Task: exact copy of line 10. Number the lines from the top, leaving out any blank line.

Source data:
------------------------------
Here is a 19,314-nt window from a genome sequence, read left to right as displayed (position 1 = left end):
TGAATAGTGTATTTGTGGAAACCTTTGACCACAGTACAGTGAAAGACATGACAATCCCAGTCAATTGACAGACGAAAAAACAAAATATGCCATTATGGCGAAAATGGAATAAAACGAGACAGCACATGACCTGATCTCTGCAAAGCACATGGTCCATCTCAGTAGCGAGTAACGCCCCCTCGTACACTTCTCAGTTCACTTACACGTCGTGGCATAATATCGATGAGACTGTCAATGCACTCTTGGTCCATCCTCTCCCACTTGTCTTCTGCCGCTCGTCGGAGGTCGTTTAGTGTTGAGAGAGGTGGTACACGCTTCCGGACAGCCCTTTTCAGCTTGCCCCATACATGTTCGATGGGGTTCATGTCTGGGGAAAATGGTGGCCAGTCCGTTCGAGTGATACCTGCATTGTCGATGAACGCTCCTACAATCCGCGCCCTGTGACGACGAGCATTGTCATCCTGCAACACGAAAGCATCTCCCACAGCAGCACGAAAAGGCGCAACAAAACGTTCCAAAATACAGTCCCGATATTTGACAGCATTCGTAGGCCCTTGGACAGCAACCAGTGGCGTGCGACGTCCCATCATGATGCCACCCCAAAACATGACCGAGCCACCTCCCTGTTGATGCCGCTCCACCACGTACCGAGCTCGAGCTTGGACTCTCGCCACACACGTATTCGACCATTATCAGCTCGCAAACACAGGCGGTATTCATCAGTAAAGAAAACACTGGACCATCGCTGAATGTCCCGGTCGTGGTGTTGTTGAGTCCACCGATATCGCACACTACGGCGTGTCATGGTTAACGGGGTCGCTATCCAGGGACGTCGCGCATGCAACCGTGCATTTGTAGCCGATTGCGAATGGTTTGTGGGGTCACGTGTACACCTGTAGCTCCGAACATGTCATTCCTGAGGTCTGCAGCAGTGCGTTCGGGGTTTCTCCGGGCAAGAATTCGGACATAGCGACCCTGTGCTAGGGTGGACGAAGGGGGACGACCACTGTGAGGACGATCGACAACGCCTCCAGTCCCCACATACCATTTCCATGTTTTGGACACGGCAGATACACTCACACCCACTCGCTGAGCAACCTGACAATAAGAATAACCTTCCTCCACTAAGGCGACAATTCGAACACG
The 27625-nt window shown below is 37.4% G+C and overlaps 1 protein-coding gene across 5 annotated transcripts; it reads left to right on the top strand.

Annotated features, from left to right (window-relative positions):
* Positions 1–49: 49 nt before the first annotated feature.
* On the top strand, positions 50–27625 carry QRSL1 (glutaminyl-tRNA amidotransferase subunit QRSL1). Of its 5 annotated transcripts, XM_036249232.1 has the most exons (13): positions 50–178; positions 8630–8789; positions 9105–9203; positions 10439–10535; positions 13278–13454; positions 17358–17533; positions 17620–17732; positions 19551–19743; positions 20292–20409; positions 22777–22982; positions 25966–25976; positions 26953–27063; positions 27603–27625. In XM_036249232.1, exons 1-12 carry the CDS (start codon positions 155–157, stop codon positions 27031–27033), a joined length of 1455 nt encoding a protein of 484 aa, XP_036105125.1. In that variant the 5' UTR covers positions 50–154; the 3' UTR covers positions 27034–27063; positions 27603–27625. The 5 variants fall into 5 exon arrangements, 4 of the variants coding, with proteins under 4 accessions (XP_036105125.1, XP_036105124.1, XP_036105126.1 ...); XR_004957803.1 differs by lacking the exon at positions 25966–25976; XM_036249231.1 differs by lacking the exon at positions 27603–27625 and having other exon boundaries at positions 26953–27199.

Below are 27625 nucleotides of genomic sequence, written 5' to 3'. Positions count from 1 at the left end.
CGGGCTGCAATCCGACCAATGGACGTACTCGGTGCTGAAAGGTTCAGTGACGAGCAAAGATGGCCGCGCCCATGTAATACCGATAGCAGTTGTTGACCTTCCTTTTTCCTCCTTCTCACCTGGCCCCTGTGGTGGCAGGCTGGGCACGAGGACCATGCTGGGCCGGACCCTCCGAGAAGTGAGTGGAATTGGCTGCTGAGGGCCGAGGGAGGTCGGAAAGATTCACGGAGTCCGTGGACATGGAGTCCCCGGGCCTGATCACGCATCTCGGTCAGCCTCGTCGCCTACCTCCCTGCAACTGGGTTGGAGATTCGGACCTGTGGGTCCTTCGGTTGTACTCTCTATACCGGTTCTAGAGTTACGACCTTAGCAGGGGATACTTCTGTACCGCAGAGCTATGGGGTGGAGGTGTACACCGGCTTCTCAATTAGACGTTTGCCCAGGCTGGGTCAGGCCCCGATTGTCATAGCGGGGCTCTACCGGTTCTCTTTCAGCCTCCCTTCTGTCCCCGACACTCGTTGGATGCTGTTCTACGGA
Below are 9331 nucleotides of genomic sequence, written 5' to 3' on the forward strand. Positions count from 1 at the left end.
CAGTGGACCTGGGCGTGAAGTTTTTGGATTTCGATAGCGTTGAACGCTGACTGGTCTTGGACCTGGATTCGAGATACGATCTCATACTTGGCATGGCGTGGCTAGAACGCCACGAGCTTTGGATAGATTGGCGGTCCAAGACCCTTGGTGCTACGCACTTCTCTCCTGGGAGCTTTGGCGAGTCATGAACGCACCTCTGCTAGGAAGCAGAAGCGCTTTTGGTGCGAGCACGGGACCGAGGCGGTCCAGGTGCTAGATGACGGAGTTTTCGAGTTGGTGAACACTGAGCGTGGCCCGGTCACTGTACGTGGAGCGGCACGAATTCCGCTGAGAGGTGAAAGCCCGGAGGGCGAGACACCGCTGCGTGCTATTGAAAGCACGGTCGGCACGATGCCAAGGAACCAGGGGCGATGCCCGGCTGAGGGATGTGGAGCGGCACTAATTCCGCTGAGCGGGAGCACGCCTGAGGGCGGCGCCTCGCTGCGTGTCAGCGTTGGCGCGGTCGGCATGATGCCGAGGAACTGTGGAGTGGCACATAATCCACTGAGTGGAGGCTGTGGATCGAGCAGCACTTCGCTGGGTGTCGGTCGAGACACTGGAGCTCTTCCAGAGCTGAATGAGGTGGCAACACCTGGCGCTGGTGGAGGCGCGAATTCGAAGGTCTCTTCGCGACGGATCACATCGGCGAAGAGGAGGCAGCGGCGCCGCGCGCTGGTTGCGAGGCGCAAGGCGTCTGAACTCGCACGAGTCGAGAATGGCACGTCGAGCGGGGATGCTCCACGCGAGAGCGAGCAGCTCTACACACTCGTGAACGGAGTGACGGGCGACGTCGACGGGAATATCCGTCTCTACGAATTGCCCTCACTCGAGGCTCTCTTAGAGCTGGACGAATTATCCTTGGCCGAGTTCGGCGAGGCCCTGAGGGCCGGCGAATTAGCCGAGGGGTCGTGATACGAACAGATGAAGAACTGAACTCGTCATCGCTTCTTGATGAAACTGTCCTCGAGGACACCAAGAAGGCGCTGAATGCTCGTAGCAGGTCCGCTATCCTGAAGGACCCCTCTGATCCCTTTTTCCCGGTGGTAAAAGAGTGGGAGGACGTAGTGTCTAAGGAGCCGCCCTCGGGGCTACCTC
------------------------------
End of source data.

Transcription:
CAGTGGACCTGGGCGTGAAGTTTTTGGATTTCGATAGCGTTGAACGCTGACTGGTCTTGGACCTGGATTCGAGATACGATCTCATACTTGGCATGGCGTGGCTAGAACGCCACGAGCTTTGGATAGATTGGCGGTCCAAGACCCTTGGTGCTACGCACTTCTCTCCTGGGAGCTTTGGCGAGTCATGAACGCACCTCTGCTAGGAAGCAGAAGCGCTTTTGGTGCGAGCACGGGACCGAGGCGGTCCAGGTGCTAGATGACGGAGTTTTCGAGTTGGTGAACACTGAGCGTGGCCCGGTCACTGTACGTGGAGCGGCACGAATTCCGCTGAGAGGTGAAAGCCCGGAGGGCGAGACACCGCTGCGTGCTATTGAAAGCACGGTCGGCACGATGCCAAGGAACCAGGGGCGATGCCCGGCTGAGGGATGTGGAGCGGCACTAATTCCGCTGAGCGGGAGCACGCCTGAGGGCGGCGCCTCGCTGCGTGTCAGCGTTGGCGCGGTCGGCATGATGCCGAGGAACTGTGGAGTGGCACATAATCCACTGAGTGGAGGCTGTGGATCGAGCAGCACTTCGCTGGGTGTCGGTCGAGACACTGGAGCTCTTCCAGAGCTGAATGAGGTGGCAACACCTGGCGCTGGTGGAGGCGCGAATTCGAAGGTCTCTTCGCGACGGATCACATCGGCGAAGAGGAGGCAGCGGCGCCGCGCGCTGGTTGCGAGGCGCAAGGCGTCTGAACTCGCACGAGTCGAGAATGGCACGTCGAGCGGGGATGCTCCACGCGAGAGCGAGCAGCTCTACACACTCGTGAACGGAGTGACGGGCGACGTCGACGGGAATATCCGTCTCTACGAATTGCCCTCACTCGAGGCTCTCTTAGAGCTGGACGAATTATCCTTGGCCGAGTTCGGCGAGGCCCTGAGGGCCGGCGAATTAGCCGAGGGGTCGTGATACGAACAGATGAAGAACTGAACTCGTCATCGCTTCTTGATGAAACTGTCCTCGAGGACACCAAGAAGGCGCTGAATGCTCGTAGCAGGTCCGCTATCCTGAAGGACCCCTCTGATCCCTTTTTCCCGGTGGTAAAAGAGTGGGAGGACGTAGTGTCTAAGGAGCCGCCCTCGGGGCTACCTC